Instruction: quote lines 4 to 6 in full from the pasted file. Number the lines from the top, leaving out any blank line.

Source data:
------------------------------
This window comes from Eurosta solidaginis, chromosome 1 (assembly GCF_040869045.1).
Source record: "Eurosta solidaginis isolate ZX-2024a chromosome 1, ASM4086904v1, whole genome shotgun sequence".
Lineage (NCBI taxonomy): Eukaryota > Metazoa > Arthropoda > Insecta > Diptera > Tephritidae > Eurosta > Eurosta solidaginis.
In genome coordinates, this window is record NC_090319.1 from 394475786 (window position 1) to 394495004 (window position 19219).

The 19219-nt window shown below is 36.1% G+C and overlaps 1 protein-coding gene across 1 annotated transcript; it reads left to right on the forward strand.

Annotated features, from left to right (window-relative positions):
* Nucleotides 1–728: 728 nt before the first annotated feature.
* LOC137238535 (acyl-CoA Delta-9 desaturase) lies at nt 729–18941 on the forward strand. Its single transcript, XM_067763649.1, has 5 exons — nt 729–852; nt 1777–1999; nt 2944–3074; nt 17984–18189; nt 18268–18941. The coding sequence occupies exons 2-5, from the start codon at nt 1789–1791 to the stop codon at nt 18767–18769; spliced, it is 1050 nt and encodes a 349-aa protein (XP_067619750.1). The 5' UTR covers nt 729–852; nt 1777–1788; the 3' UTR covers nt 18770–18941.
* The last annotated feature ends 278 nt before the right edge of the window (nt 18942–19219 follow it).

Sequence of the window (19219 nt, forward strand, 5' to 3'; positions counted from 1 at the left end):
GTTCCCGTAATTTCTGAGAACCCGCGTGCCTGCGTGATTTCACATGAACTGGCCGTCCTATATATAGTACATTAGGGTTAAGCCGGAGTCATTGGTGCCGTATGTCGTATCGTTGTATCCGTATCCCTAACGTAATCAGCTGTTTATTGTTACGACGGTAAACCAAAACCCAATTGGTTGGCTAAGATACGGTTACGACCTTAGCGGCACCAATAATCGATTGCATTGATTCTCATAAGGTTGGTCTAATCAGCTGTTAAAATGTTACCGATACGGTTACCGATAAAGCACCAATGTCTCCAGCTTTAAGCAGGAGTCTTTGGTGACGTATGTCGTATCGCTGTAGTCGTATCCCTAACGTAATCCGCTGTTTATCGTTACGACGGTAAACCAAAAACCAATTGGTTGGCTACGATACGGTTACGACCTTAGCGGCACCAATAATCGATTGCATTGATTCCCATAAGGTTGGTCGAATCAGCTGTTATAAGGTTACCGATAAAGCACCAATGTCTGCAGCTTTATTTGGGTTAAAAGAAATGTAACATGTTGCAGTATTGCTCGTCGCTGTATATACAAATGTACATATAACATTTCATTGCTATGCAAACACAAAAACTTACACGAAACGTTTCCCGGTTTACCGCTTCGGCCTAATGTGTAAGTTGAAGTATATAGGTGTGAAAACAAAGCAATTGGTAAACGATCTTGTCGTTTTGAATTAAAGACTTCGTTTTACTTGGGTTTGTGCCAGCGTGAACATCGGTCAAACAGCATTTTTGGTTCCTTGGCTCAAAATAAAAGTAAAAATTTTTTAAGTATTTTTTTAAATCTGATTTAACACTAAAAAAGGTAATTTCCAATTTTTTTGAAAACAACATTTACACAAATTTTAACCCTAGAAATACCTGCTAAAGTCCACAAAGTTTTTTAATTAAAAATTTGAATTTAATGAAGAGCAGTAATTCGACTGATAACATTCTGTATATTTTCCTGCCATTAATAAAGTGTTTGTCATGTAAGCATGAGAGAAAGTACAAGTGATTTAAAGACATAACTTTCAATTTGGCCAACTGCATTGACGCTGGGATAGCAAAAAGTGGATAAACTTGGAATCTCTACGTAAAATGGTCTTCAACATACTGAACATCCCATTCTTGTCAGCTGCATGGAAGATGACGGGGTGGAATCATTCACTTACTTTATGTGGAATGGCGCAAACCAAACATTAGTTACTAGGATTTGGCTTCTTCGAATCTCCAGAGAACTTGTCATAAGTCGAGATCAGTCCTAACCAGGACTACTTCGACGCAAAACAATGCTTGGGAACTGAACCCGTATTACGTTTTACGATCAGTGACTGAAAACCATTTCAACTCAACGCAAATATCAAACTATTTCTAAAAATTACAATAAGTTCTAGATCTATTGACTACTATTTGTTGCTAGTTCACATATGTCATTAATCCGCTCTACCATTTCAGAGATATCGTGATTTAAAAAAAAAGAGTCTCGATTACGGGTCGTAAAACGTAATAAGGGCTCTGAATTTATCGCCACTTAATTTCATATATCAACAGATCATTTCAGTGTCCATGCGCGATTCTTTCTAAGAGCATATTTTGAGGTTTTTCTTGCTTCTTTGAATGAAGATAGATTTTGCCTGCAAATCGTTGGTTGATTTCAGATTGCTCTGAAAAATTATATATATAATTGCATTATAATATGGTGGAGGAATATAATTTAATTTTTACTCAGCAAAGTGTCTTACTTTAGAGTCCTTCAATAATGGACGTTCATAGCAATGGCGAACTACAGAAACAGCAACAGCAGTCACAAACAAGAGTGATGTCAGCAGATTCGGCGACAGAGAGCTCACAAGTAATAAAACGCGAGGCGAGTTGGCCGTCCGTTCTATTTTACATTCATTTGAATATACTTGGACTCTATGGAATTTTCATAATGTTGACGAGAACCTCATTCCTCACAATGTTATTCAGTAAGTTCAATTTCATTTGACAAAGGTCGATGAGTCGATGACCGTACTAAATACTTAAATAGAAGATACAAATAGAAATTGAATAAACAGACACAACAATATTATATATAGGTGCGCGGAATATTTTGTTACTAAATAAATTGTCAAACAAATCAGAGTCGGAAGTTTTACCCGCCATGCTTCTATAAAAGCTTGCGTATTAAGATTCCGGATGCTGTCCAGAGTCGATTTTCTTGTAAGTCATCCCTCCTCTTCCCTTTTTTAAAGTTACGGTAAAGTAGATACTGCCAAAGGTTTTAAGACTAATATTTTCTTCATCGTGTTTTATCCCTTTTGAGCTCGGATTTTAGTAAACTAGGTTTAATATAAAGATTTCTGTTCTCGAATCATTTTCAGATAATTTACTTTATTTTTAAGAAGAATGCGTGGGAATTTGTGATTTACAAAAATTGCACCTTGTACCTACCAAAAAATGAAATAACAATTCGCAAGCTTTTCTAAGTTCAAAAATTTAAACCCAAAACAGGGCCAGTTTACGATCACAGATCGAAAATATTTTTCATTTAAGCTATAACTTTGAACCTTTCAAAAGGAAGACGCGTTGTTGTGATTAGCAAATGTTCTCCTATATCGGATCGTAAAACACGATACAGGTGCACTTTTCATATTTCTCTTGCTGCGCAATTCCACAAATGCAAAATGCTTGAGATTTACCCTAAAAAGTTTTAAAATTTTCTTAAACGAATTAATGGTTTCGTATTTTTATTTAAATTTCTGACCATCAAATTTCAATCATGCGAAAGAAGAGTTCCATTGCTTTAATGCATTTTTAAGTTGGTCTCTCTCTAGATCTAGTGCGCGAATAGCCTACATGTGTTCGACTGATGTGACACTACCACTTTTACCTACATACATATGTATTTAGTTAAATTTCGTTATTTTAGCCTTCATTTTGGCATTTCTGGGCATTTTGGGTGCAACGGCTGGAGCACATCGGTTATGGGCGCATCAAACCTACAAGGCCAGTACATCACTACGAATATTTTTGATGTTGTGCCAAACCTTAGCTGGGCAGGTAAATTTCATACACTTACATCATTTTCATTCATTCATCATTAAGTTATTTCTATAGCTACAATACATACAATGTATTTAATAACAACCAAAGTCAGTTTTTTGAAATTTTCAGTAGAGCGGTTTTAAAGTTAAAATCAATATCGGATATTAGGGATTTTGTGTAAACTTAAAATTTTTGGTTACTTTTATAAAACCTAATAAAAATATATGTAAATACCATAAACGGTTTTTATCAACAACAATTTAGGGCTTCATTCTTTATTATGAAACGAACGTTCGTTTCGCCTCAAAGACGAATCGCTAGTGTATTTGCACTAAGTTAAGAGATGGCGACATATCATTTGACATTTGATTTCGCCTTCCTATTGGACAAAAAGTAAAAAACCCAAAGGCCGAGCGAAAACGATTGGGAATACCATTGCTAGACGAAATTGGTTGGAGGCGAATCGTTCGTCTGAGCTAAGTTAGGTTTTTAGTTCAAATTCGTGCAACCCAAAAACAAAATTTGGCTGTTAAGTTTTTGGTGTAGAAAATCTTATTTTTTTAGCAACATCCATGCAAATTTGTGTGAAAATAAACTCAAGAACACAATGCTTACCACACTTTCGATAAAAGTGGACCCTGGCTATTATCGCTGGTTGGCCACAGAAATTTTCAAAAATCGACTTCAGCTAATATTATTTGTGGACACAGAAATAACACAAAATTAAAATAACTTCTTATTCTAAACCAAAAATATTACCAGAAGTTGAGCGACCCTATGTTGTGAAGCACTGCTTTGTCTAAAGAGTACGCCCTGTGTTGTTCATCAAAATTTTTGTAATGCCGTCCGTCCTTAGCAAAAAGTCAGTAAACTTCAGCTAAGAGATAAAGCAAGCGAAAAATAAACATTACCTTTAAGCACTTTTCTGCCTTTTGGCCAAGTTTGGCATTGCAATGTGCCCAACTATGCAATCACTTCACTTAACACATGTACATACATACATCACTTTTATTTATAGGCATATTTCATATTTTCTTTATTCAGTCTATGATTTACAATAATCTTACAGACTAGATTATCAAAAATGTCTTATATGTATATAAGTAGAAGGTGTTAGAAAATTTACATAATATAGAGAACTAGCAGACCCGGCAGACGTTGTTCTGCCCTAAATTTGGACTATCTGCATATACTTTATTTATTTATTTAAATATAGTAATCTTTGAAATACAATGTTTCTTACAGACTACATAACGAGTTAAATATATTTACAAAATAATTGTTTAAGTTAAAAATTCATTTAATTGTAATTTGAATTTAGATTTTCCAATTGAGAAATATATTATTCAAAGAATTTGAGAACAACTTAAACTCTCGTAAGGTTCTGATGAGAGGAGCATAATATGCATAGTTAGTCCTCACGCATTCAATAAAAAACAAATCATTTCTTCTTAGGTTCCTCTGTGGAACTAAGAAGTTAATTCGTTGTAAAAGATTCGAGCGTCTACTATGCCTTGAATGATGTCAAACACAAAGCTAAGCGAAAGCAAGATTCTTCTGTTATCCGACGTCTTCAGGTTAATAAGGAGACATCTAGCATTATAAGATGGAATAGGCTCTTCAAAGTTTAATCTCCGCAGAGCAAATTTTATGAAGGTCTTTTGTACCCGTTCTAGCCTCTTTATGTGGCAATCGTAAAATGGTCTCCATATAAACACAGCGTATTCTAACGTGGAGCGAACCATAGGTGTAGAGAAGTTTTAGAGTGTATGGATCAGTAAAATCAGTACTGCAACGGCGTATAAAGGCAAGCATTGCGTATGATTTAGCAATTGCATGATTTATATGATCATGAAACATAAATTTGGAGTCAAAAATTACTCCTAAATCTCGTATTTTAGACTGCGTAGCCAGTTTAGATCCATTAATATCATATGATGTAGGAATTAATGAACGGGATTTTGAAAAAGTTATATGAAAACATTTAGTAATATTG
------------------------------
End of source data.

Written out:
In genome coordinates, this window is record NC_090319.1 from 394475786 (window position 1) to 394495004 (window position 19219).

The 19219-nt window shown below is 36.1% G+C and overlaps 1 protein-coding gene across 1 annotated transcript; it reads left to right on the forward strand.

Annotated features, from left to right (window-relative positions):